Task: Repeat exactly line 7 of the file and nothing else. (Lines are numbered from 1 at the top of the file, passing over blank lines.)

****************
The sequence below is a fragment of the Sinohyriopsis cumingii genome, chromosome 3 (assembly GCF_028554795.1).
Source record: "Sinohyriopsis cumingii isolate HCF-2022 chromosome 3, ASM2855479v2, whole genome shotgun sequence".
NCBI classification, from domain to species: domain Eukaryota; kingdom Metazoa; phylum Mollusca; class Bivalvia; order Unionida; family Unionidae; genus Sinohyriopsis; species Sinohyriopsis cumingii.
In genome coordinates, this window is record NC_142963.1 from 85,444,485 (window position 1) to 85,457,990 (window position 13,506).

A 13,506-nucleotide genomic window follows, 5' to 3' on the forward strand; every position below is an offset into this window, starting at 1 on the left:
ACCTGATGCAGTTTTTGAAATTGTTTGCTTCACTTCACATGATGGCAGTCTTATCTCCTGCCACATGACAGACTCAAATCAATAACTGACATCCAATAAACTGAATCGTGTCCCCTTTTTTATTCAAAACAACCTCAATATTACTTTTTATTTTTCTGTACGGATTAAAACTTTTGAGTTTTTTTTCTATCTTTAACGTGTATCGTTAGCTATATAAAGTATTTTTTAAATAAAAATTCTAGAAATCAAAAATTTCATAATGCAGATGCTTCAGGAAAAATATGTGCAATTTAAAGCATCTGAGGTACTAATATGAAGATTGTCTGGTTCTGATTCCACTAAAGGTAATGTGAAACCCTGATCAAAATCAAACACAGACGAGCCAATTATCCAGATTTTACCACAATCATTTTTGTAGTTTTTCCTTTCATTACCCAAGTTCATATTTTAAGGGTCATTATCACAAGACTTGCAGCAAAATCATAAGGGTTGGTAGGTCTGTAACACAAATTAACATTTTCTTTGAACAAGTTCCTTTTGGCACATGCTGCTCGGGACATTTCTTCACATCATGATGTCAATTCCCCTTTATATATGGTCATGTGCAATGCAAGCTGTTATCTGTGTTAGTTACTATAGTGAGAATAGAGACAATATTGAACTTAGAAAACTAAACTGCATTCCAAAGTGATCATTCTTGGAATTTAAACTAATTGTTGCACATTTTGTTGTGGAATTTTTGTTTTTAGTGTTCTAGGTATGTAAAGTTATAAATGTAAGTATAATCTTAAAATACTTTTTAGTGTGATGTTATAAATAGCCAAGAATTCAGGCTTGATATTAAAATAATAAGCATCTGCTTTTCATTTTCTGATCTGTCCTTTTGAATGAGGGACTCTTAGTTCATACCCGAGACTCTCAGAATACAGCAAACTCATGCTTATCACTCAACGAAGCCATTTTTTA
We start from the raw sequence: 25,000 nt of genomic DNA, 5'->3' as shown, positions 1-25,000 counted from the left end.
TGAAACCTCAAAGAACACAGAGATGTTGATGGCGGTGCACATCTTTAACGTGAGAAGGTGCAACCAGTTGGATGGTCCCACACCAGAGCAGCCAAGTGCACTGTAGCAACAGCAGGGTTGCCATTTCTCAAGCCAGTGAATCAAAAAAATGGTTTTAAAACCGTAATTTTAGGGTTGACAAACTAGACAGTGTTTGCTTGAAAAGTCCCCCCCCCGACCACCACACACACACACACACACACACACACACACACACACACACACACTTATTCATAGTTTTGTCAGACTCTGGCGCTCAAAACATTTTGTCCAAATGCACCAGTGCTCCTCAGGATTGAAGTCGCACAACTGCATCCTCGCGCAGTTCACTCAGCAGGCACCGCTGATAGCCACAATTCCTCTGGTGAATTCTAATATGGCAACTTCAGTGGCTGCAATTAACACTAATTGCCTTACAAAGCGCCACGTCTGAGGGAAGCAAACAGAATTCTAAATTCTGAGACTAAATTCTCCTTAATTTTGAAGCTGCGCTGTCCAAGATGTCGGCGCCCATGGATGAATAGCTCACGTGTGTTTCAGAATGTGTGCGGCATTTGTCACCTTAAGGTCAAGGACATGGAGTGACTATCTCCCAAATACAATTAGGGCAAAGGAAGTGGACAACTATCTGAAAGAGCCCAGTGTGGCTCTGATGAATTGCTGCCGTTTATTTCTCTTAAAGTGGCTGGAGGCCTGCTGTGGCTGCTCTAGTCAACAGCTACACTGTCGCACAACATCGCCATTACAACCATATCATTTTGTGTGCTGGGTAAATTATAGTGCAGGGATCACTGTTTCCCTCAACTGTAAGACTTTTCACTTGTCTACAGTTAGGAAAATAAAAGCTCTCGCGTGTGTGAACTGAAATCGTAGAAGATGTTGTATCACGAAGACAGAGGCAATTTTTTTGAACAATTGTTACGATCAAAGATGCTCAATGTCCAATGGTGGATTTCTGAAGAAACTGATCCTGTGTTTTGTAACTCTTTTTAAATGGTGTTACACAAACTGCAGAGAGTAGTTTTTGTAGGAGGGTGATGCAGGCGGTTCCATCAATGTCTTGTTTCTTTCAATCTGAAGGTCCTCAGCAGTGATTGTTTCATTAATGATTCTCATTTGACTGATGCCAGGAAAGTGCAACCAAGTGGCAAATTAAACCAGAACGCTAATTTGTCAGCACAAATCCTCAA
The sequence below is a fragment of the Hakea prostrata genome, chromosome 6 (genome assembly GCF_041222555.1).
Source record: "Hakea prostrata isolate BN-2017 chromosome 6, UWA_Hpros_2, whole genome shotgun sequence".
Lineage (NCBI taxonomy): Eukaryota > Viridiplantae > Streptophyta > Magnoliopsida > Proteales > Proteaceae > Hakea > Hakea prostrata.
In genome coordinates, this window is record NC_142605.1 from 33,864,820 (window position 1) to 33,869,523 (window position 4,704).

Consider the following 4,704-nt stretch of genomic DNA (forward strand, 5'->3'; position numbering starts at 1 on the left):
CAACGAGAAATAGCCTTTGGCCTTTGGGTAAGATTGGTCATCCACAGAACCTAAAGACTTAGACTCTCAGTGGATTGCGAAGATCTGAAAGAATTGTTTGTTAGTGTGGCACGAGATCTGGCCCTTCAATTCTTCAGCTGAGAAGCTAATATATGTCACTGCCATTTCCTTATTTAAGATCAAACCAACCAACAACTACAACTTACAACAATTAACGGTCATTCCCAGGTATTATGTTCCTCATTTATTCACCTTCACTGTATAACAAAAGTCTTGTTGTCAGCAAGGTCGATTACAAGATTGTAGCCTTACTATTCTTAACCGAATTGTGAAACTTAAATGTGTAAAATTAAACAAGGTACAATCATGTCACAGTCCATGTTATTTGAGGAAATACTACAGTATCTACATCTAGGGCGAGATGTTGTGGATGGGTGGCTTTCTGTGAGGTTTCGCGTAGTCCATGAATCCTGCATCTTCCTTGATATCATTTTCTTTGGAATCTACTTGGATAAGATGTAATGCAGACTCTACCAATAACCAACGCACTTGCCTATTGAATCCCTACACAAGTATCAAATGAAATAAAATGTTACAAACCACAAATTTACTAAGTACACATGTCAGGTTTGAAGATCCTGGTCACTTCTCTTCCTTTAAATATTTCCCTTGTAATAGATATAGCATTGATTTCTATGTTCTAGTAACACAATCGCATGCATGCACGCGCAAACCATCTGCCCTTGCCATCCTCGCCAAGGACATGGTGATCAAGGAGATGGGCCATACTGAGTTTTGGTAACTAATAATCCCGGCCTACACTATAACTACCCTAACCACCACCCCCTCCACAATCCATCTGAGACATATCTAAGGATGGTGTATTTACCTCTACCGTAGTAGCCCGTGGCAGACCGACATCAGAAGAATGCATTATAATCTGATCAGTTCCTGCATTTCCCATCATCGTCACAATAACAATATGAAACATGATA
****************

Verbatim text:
We start from the raw sequence: 25,000 nt of genomic DNA, 5'->3' as shown, positions 1-25,000 counted from the left end.